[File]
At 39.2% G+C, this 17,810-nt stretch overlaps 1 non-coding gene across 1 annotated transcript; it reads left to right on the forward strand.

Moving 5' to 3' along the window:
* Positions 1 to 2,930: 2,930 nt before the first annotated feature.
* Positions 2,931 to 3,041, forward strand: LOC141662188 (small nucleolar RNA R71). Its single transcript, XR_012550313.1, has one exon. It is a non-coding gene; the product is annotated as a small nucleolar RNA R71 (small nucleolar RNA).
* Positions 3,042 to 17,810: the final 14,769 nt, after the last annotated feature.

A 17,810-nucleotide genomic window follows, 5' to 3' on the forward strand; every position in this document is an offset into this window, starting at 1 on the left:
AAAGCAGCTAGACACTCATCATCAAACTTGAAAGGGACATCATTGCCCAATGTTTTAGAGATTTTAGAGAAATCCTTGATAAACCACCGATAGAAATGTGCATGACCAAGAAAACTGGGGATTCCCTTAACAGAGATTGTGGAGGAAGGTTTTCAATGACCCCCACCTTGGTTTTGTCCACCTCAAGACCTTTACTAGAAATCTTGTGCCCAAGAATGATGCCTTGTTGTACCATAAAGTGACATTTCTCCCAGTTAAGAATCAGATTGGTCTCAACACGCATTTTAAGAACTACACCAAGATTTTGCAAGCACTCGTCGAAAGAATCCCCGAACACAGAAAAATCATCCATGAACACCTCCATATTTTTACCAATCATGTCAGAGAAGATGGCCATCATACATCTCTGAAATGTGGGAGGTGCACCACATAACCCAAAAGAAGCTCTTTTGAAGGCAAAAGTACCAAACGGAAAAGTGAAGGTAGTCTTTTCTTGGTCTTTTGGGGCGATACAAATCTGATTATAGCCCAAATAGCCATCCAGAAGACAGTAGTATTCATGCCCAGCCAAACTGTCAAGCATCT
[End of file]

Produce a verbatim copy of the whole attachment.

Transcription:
At 39.2% G+C, this 17,810-nt stretch overlaps 1 non-coding gene across 1 annotated transcript; it reads left to right on the forward strand.

Moving 5' to 3' along the window:
* Positions 1 to 2,930: 2,930 nt before the first annotated feature.
* Positions 2,931 to 3,041, forward strand: LOC141662188 (small nucleolar RNA R71). Its single transcript, XR_012550313.1, has one exon. It is a non-coding gene; the product is annotated as a small nucleolar RNA R71 (small nucleolar RNA).
* Positions 3,042 to 17,810: the final 14,769 nt, after the last annotated feature.

A 17,810-nucleotide genomic window follows, 5' to 3' on the forward strand; every position in this document is an offset into this window, starting at 1 on the left:
AAAGCAGCTAGACACTCATCATCAAACTTGAAAGGGACATCATTGCCCAATGTTTTAGAGATTTTAGAGAAATCCTTGATAAACCACCGATAGAAATGTGCATGACCAAGAAAACTGGGGATTCCCTTAACAGAGATTGTGGAGGAAGGTTTTCAATGACCCCCACCTTGGTTTTGTCCACCTCAAGACCTTTACTAGAAATCTTGTGCCCAAGAATGATGCCTTGTTGTACCATAAAGTGACATTTCTCCCAGTTAAGAATCAGATTGGTCTCAACACGCATTTTAAGAACTACACCAAGATTTTGCAAGCACTCGTCGAAAGAATCCCCGAACACAGAAAAATCATCCATGAACACCTCCATATTTTTACCAATCATGTCAGAGAAGATGGCCATCATACATCTCTGAAATGTGGGAGGTGCACCACATAACCCAAAAGAAGCTCTTTTGAAGGCAAAAGTACCAAACGGAAAAGTGAAGGTAGTCTTTTCTTGGTCTTTTGGGGCGATACAAATCTGATTATAGCCCAAATAGCCATCCAGAAGACAGTAGTATTCATGCCCAGCCAAACTGTCAAGCATCT